U.S. Braces for Evictions Wave as Moratorium End Nears; Some 6M Tenants Owe Back Rent

The U.S. Centers for Disease Control and Prevention (CDC) on June 24 extended the nationwide ban on evictions from June 30 until July 31, but even with that added time, experts have voiced concern about the estimated 5.7 million to 7 million Americans who owe back rent.

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A banner against renters' eviction reading "No job, no rent" is displayed on a controlled-rent building in Washington, D.C., on August 9, 2020. Millions of Americans could soon face evictions when the federal moratorium ends July 31. Eric Baradat / AFP/Getty

Federal restrictions on evictions for nonpayment of rent took effect soon after the coronavirus pandemic hit in early 2020. The first moratorium, which came with the Coronavirus Aid, Relief and Economic Security (CARES) Act, ran from the end of March 2020 to the end of July 2020.

The CDC put its own evictions ban into place in September 2020. It was set to expire on June 31 before CDC Director Rochelle Walensky announced last week that the agency had extended it through July 31.

A federal appellate court ruled on May 5, before the latest CDC extension, that the agency had overstepped its authority with its moratorium. President Joe Biden's administration appealed the decision the same day, and the appeal proved successful. However, that legal action shows the difficulty the CDC would face should it try to enact another extension.

Along with the need to curb the possibility of a sudden surge in homelessness throughout the nation, there is evidence showing that housing evictions increase the threat of coronavirus infections spreading, including one lengthy study published in the April issue of Nature.

Meanwhile, landlords across the country have argued against continuing the rent ban. On June 3, the Alabama Association of Realtors sent an emergency application to Supreme Court Chief Justice John Roberts.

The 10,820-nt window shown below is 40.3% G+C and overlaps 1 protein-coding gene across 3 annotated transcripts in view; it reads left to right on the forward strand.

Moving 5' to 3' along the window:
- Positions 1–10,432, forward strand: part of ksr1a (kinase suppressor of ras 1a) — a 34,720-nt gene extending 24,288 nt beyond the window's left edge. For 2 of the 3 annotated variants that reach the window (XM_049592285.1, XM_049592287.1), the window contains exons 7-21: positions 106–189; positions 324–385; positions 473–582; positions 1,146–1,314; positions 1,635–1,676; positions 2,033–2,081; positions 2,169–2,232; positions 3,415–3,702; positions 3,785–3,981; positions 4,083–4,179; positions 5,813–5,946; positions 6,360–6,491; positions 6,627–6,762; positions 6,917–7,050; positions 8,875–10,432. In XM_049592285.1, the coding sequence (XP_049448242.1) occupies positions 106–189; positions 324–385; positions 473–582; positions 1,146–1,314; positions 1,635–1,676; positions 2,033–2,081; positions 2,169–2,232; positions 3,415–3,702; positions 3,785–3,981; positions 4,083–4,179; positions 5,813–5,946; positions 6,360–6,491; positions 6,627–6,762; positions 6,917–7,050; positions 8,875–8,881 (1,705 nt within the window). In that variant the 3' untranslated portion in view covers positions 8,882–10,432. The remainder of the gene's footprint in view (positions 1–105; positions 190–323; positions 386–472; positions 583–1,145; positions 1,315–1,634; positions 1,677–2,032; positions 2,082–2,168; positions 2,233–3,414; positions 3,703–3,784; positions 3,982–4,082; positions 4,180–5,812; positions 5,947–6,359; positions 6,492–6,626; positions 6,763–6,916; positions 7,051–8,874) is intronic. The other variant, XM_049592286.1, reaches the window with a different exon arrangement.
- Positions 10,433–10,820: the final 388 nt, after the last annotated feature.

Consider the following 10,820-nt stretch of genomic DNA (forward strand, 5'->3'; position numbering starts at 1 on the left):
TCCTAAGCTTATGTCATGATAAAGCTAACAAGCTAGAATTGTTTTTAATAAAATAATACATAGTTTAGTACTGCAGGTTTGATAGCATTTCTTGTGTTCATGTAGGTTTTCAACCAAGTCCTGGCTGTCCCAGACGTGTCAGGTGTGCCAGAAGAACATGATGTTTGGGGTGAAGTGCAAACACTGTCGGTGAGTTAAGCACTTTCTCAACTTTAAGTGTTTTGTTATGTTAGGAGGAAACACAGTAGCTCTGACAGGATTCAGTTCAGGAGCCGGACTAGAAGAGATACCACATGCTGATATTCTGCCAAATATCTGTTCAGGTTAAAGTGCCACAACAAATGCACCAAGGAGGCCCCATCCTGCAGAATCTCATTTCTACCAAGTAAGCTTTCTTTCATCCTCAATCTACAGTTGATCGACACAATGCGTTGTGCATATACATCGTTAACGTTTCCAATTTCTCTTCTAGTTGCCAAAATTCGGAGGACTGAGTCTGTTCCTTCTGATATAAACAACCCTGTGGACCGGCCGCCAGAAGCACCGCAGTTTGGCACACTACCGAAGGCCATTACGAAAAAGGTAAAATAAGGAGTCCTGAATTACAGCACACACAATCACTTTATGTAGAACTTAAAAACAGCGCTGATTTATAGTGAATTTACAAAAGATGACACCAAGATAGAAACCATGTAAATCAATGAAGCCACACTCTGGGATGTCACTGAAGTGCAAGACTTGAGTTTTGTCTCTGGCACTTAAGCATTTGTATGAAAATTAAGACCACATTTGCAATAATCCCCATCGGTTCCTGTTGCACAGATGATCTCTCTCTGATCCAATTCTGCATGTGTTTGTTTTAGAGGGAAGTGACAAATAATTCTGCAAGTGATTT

A statement in the application read, "Landlords have been losing over $13 billion every month under the moratorium, and the total effect of the CDC's overreach may reach up to $200 billion if it remains in effect for a year."

Various states across the country have taken steps on their own to prevent evictions. California, for one, recently extended its statewide eviction moratorium. Governor Gavin Newsom announced on June 25 the state's plan to extend through September its evictions ban, which would also cover all missed rent payments to date for low-income individuals. In April, New York state extended its moratorium to August 31.

But different interpretations regarding eviction bans have occurred from county to county in some states. The Atlanta Journal-Constitution reported that in Cobb County, Georgia, the magistrate court at first did not schedule proceedings for nonpayment of rent after the CDC announced its moratorium in 2020. But Cobb began hearing cases again earlier this year. Elsewhere in the same state, all eviction cases have proceeded since July in Fulton County.

One reason evictions have been carried out during the pandemic despite the CDC moratorium is that tenants neglected to properly fill out the paperwork necessary to prevent eviction for nonpayment.

Overall, eviction filings have been around 50 percent below average during the pandemic, according to detailed statistics from the Princeton University's Eviction Lab. The same data shows women and racial minorities are disproportionately more likely to face legal proceedings for nonpayment of rent.